Many practical, financial, and psychological issues can arise as a result of caregivers having departed their home countries and their families to relocate for work. All these issues may be greatly compounded by migrant caregivers’ status as undocumented migrants.
Yet states on both sides of the sending and receiving divide fail to adequately address complex needs with roots that cross national boundaries.
For these and other reasons, International Organization (IOs) such as the ILO (International Labour Organization), UN (United Nations), World Bank, and the OECD (Organisation for Economic Cooperation and Development) have a potentially important role to play. They can provide reporting mechanisms, human rights standards, and regulatory frameworks.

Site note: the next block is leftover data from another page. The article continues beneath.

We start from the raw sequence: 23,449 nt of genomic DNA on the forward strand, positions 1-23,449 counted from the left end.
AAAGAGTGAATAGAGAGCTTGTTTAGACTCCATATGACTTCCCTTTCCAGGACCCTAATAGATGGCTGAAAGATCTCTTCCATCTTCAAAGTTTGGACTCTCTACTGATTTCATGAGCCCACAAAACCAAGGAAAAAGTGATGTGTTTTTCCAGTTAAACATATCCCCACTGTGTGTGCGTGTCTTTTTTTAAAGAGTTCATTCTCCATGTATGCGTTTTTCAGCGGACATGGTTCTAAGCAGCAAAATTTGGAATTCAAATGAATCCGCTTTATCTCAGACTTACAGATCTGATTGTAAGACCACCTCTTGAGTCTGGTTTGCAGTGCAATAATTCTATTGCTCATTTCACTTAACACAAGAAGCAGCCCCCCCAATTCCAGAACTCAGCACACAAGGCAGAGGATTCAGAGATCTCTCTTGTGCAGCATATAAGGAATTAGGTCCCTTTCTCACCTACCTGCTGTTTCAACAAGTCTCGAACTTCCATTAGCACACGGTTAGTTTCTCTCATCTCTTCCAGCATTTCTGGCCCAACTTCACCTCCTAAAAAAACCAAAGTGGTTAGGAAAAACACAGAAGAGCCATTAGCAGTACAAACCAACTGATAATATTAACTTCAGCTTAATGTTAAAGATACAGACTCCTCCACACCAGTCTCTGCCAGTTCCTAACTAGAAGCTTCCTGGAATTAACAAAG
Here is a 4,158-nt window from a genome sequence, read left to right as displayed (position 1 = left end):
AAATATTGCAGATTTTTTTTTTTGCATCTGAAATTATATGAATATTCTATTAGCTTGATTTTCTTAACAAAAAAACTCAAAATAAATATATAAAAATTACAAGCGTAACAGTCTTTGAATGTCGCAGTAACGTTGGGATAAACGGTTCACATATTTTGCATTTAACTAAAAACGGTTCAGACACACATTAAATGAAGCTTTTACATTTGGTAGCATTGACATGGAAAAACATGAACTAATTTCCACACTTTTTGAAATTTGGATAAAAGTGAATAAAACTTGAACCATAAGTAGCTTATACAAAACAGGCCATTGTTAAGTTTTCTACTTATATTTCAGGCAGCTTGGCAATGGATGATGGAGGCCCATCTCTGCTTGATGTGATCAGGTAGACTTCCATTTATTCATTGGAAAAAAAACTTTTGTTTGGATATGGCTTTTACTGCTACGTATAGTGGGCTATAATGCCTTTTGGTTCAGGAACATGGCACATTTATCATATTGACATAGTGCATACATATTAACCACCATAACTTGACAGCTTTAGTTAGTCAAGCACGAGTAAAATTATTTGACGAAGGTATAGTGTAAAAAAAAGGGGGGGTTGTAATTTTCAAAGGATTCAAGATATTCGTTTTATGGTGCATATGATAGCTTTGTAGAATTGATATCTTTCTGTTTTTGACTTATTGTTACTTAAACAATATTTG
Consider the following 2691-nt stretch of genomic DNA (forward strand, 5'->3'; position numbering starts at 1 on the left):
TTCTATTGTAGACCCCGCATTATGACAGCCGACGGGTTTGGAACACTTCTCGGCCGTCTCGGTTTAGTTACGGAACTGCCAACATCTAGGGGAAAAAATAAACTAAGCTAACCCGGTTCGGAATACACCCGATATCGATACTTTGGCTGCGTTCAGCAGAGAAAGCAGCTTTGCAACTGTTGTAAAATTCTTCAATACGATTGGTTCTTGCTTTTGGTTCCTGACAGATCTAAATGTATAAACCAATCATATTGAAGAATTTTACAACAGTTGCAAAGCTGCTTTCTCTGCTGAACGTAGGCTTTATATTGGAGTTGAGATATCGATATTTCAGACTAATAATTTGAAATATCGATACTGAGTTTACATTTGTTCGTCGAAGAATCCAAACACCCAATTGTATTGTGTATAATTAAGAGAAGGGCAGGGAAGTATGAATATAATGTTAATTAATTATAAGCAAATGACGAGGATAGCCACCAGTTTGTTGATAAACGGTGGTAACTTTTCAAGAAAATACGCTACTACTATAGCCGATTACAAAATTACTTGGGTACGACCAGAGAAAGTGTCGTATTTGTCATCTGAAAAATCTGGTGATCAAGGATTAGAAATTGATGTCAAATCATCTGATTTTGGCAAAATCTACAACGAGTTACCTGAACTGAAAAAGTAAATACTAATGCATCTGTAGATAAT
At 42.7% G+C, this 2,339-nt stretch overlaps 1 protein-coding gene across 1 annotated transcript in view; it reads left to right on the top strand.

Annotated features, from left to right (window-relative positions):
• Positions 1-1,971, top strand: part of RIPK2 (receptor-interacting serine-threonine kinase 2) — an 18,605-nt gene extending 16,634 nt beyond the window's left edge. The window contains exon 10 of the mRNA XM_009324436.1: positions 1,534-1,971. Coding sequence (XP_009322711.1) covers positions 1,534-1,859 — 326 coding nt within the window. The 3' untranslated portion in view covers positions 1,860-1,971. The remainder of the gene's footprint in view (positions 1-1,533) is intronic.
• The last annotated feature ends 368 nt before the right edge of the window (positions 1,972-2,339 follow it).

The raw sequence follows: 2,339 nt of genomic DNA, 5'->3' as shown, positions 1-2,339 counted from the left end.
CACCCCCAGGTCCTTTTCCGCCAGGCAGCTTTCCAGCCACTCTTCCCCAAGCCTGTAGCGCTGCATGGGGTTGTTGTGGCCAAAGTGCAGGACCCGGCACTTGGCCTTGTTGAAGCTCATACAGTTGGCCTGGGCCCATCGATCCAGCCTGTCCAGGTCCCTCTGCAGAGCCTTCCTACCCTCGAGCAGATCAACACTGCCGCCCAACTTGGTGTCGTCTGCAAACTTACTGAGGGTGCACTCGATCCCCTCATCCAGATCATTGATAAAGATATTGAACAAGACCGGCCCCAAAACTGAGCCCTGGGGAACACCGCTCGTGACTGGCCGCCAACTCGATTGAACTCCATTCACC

This project is interested in the role of international organizations in migrant caregiving. How have they understood and worked together or competed to ‘manage’ migrant care? How effective are their interventions and standards?
In this project, Rianne Mahon looks at International Governance from the ‘top down’ – at the histories and content of IO discourse and policy concerning migrant care, analysing documents and interviewing key informants. Jennifer Fish monitors and analyses the effect of IO initiatives from the ‘bottom up’ – by looking at their effect on migrant workers and on the civil society groups that represent them.
- Rianne Mahon
- Jennifer Fish
- Nicola Piper
- Eileen Boris
- The Migration Policy Institute
- United Nations Entity for Gender Equality and the Empowerment of Women (UN Women)
- The International labour Organization (ILO)
Students & Associates
- Sarah Rose Taylor
- Masaya Llavaneras-Blanca